Reason 10. Choosing to confer visibility. Many white adoptive parents assert that their children of color are are “just regular kids.” They forget about their color. They just see their sons and daughters.
No such exemptions are parceled out to adults of color or children of color with parents of color. They do not have the luxury of being seen as “just regular people.” In fact, sometimes they just aren’t seen at all.
One woman wrote as follows:
I was thinking about this last night after attending a multiracial family event. Multiracial in that most of the parents were white, all of the kids except my own, Black. I was typically excluded. The only white person who spoke to me was my social worker. The only other adult who spoke with me was the only other adult person of color there. The white moms were so damn chatty with each other. Typical stuff. But it made me wonder, when their kids are grown aren’t they going to notice the walls their parents build up around other people of color?? Maybe their kids already notice it.
I’ve heard enough stories from adults of color about treatment by white transracial adoptive parents to know that this is the rule rather than the exception. I’ve had several encounters with white adoptive parents. Some were just plain weird. One white woman kept pulling her child closer and closer to her in the elevator; all I had said to her was “Hi, nice day, huh?” And one in particular was hostile and violent. The whole time all I could think of was those little faces staring at me.
Visibility is dependent on context. Once I attended a cultural event and was seated near two white women. At one point I needed to leave my seat and I rose to exit, only to find that they would not look at me or move. When I said, “Excuse me, may I please go through?” they both sighed. Neither stood. One slightly angled her knees. The other did not move at all. This made it somewhat difficult to get out, as I was carrying a baby at the time. They were equally unpleasant when I returned.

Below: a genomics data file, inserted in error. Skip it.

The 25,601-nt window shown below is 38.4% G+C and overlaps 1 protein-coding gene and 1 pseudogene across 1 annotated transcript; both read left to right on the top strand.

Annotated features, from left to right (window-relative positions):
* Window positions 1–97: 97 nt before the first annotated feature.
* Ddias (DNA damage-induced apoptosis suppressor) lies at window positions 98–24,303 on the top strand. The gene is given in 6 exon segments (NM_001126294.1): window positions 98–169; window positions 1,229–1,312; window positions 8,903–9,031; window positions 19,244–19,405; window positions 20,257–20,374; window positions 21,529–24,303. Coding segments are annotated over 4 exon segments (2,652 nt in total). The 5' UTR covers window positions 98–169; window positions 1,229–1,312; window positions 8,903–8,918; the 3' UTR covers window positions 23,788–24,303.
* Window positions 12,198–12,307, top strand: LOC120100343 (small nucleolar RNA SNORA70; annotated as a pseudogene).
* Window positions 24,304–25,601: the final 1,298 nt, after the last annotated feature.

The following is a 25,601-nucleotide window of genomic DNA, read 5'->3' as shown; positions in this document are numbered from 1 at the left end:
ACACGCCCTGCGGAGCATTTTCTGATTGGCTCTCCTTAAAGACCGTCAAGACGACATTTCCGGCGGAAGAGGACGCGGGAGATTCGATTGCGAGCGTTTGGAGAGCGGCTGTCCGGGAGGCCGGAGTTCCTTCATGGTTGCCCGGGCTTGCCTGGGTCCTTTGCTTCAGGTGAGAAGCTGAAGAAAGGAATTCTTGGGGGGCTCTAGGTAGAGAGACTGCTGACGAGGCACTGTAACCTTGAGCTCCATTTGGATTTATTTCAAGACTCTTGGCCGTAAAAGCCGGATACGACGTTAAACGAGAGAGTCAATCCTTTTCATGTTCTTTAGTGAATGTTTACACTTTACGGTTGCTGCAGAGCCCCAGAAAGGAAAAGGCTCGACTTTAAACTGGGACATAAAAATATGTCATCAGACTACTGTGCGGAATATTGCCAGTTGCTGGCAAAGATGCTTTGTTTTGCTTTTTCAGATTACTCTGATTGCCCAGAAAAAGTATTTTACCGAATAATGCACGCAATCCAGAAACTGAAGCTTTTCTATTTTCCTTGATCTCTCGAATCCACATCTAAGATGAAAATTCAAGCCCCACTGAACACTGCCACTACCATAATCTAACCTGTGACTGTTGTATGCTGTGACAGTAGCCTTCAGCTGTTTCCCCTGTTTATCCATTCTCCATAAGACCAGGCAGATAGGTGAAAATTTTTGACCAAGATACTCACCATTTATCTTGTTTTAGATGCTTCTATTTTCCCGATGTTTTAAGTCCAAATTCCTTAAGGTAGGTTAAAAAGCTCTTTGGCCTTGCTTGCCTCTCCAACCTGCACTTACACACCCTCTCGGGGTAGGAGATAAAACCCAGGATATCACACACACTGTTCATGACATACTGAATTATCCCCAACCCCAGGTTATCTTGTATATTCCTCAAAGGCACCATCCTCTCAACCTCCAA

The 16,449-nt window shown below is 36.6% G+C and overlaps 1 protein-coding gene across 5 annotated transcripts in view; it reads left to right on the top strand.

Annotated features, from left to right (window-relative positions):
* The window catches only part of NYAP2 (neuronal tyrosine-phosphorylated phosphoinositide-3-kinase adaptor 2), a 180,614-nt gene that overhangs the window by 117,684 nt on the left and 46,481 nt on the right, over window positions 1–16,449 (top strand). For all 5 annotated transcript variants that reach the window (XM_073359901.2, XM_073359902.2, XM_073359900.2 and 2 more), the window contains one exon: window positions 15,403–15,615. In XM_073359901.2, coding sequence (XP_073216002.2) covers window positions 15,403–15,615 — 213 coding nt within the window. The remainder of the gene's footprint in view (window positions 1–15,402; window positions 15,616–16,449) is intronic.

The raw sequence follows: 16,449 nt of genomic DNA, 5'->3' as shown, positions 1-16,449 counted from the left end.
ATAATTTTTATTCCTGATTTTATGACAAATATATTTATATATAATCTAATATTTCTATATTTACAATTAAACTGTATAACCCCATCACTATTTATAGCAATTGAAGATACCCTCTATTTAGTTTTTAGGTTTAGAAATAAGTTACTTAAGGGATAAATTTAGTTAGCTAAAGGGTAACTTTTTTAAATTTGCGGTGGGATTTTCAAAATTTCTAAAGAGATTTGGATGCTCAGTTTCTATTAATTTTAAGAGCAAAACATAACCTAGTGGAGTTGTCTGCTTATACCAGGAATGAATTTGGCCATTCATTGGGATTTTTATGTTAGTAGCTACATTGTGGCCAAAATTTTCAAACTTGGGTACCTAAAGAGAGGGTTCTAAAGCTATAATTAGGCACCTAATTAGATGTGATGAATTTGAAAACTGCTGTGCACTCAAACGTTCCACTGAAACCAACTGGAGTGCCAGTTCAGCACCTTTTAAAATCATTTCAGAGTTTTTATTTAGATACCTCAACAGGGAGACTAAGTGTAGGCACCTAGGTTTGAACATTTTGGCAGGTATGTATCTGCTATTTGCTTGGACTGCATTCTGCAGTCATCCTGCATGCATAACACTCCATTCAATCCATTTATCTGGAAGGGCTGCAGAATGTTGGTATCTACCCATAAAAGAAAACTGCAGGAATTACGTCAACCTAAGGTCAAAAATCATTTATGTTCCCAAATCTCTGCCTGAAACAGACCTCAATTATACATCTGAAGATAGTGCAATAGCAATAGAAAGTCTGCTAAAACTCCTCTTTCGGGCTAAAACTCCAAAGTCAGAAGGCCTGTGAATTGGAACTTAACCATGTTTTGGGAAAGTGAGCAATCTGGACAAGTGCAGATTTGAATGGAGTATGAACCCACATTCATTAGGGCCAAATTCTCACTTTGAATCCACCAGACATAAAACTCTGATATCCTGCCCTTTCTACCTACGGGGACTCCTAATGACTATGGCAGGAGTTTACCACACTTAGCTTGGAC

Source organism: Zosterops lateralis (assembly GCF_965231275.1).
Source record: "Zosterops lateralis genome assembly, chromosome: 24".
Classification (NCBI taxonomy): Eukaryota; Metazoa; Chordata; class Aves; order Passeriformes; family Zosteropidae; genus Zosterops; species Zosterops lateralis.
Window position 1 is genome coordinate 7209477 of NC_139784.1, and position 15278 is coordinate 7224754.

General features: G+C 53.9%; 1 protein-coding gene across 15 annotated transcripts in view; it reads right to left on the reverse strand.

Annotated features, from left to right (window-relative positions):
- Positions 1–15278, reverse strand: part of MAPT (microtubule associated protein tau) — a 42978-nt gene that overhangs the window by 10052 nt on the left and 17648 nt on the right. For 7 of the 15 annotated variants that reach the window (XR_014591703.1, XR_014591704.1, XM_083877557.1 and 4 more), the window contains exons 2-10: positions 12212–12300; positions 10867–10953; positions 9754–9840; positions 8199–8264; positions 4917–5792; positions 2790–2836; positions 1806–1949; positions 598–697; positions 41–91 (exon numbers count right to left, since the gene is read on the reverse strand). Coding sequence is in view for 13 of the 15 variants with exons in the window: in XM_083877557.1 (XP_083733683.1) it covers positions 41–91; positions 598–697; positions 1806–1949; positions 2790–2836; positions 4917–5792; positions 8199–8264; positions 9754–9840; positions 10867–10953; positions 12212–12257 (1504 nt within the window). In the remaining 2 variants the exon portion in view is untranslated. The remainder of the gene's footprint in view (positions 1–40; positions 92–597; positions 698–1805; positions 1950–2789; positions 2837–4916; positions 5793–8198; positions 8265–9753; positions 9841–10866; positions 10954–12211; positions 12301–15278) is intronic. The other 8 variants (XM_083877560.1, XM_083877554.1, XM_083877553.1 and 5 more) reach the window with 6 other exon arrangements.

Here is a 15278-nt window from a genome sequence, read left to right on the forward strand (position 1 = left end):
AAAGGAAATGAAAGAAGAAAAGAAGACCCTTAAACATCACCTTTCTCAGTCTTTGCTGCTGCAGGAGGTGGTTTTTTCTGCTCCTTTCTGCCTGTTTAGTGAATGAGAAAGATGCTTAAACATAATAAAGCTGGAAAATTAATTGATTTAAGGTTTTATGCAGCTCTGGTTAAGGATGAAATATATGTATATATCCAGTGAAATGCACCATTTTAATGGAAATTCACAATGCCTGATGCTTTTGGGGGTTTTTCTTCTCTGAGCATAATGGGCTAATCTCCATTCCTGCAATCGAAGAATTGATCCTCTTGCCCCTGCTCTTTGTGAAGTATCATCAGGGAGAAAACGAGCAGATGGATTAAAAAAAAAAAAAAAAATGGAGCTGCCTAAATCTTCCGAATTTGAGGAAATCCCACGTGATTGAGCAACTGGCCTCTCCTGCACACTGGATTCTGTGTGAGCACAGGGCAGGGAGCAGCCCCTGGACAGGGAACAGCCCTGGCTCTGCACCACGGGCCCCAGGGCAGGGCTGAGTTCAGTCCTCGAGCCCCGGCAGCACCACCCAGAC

Not two weeks later I went to a dinner that had been organized by a white friend. Guess who was seated next to me? Guess who was an adoptive parent? Guess who was really friendly? Guess who didn’t remember me? Suddenly, I became visible. Suddenly, I became a person.
I know that children notice it too. Paula from Anti-Racist Parent writes as follows:
Sadly, I eventually found myself becoming accustomed to the fact that many people’s reactions towards me would undergo a radical transformation as soon as they found out I was the daughter of white parents. Miraculously, once in the presence of my white mother or white father, I somehow became immediately visible and worthy of other’s attention.
Under the umbrella of privilege, kids of color are visible and worthy. And the other kids of color with white adoptive parents are okay, but those other people–well, they are not. So be careful not to be like those other people. Or maybe nobody will like you any more. Don’t mention your color and maybe nobody will notice.
What happens without that umbrella? Guess it’s going to pour.